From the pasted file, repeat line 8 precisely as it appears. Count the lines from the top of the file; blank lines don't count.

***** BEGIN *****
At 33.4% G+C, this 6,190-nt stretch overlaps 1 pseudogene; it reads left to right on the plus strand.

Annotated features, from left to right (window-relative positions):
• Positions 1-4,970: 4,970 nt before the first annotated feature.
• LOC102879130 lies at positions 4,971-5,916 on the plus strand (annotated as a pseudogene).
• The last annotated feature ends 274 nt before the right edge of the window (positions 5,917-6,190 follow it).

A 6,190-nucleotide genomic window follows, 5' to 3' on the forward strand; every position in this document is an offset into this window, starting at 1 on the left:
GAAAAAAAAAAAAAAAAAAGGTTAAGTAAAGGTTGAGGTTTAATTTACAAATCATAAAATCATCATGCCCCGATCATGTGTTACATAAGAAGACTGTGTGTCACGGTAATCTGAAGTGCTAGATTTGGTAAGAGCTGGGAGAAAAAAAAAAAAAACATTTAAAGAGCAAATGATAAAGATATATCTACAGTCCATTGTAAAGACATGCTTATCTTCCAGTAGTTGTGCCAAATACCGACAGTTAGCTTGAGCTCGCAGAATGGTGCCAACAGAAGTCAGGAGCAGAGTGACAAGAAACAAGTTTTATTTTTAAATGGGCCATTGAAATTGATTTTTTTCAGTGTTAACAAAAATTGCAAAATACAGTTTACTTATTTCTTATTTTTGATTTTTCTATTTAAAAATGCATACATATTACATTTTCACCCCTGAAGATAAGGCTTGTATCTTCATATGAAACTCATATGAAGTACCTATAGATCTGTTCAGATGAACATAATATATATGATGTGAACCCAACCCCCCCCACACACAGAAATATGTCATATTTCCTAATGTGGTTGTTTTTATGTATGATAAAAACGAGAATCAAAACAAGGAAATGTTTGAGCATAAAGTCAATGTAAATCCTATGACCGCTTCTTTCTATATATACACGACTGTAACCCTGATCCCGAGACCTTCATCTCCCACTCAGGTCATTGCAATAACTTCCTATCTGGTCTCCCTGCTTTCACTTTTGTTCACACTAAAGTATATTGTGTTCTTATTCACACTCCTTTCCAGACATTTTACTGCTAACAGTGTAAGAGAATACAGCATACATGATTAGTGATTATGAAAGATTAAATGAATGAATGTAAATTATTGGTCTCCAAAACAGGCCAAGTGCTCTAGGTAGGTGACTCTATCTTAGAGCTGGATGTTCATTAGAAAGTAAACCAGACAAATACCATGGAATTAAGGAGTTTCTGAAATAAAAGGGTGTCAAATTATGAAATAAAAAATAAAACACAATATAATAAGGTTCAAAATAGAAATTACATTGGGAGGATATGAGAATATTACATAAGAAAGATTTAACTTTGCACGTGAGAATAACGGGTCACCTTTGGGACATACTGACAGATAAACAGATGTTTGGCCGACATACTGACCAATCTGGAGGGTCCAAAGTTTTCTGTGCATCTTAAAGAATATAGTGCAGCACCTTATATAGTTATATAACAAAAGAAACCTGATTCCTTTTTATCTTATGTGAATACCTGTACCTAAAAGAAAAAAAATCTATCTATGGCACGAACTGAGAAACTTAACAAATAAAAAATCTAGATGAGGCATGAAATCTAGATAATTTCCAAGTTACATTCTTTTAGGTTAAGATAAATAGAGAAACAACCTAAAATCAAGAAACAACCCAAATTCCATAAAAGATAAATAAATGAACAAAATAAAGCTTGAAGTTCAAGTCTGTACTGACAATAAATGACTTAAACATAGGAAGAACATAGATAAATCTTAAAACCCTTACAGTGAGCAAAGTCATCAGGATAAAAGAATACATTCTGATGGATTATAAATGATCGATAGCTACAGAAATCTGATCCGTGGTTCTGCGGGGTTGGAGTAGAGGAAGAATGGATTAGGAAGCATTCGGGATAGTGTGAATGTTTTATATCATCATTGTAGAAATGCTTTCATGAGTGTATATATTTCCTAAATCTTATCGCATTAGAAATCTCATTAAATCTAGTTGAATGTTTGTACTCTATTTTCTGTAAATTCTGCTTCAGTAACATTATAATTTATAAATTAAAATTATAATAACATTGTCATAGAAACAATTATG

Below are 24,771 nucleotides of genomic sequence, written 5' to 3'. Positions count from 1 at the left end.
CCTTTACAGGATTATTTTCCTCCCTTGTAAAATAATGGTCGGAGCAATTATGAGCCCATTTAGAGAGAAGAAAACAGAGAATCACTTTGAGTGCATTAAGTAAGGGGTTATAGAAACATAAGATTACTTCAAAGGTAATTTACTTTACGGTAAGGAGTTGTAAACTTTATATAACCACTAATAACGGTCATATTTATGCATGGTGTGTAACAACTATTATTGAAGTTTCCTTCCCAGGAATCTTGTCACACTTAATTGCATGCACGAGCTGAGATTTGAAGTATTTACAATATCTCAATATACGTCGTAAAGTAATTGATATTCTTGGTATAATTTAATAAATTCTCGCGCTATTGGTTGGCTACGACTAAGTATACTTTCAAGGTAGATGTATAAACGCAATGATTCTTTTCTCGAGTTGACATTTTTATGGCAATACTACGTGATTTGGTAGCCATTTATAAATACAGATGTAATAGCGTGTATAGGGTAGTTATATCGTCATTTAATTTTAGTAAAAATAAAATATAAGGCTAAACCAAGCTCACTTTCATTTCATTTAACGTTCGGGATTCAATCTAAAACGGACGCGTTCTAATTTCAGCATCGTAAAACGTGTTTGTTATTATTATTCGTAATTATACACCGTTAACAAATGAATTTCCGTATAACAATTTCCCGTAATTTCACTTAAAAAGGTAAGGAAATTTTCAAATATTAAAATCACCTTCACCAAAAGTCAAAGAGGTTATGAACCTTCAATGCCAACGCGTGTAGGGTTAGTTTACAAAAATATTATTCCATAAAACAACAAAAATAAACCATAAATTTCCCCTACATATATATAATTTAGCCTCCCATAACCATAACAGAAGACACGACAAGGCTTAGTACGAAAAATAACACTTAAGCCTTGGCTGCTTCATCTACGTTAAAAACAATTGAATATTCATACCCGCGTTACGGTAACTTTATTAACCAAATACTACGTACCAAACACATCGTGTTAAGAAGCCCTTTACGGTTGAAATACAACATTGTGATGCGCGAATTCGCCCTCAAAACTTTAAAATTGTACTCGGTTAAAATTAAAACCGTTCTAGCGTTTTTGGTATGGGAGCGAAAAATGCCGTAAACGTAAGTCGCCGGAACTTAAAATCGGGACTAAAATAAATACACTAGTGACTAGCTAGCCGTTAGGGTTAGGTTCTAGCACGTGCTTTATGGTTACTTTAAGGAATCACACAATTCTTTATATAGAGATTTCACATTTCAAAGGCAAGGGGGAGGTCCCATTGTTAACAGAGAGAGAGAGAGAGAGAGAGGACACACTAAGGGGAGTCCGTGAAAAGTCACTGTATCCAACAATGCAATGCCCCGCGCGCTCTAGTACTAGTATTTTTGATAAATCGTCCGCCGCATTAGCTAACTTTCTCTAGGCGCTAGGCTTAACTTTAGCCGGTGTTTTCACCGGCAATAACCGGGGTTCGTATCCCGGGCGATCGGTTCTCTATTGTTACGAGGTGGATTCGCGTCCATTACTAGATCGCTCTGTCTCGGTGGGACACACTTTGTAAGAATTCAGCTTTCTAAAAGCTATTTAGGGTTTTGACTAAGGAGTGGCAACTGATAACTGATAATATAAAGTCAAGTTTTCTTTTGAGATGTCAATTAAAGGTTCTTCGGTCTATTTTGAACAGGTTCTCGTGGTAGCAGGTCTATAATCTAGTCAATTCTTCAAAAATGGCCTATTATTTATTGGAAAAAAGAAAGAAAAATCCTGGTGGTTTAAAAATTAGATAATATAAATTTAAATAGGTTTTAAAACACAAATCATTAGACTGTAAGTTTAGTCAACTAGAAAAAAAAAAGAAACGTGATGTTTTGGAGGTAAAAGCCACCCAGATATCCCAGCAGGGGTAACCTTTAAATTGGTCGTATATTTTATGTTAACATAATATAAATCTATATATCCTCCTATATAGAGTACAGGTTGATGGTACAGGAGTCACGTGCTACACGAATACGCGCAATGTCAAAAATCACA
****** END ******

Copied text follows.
Below are 24,771 nucleotides of genomic sequence, written 5' to 3'. Positions count from 1 at the left end.